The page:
By KAY MATTHEWS
David Correia is my co-editor at La Jicarita. Because he was singled out in yesterday’s Albuquerque Journal editorial condemning the civil disobedience at the May 5 Albuquerque City Council meeting, I am using La Jicarita to defend his actions. In the larger scheme of things, however, it is a defense of all of those committed activists who have brought attention to the abuses of the Albuquerque Police Department to not only New Mexicans but to citizens across the country and the world. That the mainstream media reduces a diverse, communal coalition to one white male—“Correia & Co.”— says volumes about who it listens to and who it represents: the power elite.
David is a community activist and professor of American Studies at UNM as well as managing editor of La Jicarita. There is no incongruity in these positions, or conflict of interest; together, they define a citizen. Academic activists bring their scholarship to the struggles in which they engage all over the world: to end apartheid in South Africa; to end the occupation of Palestine; to resist tuition increases and the dismantling of the great University of California system; to combat police violence in Albuquerque. Activist journalists do not subvert an “objective” journalism that doesn’t exist. They employ their knowledge and skills to critique and analyze situations in which they engage not only as reporters but as catalysts of change.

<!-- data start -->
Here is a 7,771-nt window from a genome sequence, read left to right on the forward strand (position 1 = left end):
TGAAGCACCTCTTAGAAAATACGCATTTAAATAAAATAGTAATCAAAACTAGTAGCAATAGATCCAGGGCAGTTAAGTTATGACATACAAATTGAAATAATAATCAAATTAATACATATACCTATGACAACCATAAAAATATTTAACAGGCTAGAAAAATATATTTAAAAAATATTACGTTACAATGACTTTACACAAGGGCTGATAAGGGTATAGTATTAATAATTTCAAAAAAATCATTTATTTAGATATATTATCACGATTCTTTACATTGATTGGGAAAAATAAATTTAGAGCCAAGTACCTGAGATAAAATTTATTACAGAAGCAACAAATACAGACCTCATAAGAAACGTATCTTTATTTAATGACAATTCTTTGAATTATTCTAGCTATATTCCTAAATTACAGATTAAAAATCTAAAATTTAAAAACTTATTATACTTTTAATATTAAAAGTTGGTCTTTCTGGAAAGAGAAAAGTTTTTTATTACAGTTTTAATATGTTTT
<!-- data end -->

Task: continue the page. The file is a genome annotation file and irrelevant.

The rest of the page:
David’s fields of study include Spanish and Mexican land grants and the history of law, property, and violence that surround them. His book on the Tierra Amarilla Land Grant, Properties of Violence: Law and Land Grant Struggle in Northern New Mexico, was published last year, and his research into these issues also extends to the history of Chicano social movements in Albuquerque against police violence.
Mark Schiller and I founded La Jicarita in 1996 as the voice of a watershed coalition engaged in environmental and social justice issues in northern New Mexico. We were members of the coalition that fought many battles—industrial mining near Picuris Pueblo, bureaucratic cooption of the acequia system, and Forest Service mismanagement—as well as writers who helped clarify just what was at stake. The paper became a separate non-profit in 1998 and we expanded its coverage—and our activism—to include the many issues of social injustice that impacted, and continue to impact, the lives of New Mexicans: the economic hegemony of Los Alamos National Laboratory; globalization; the Disneyfication of our national forests; and the privatization of water.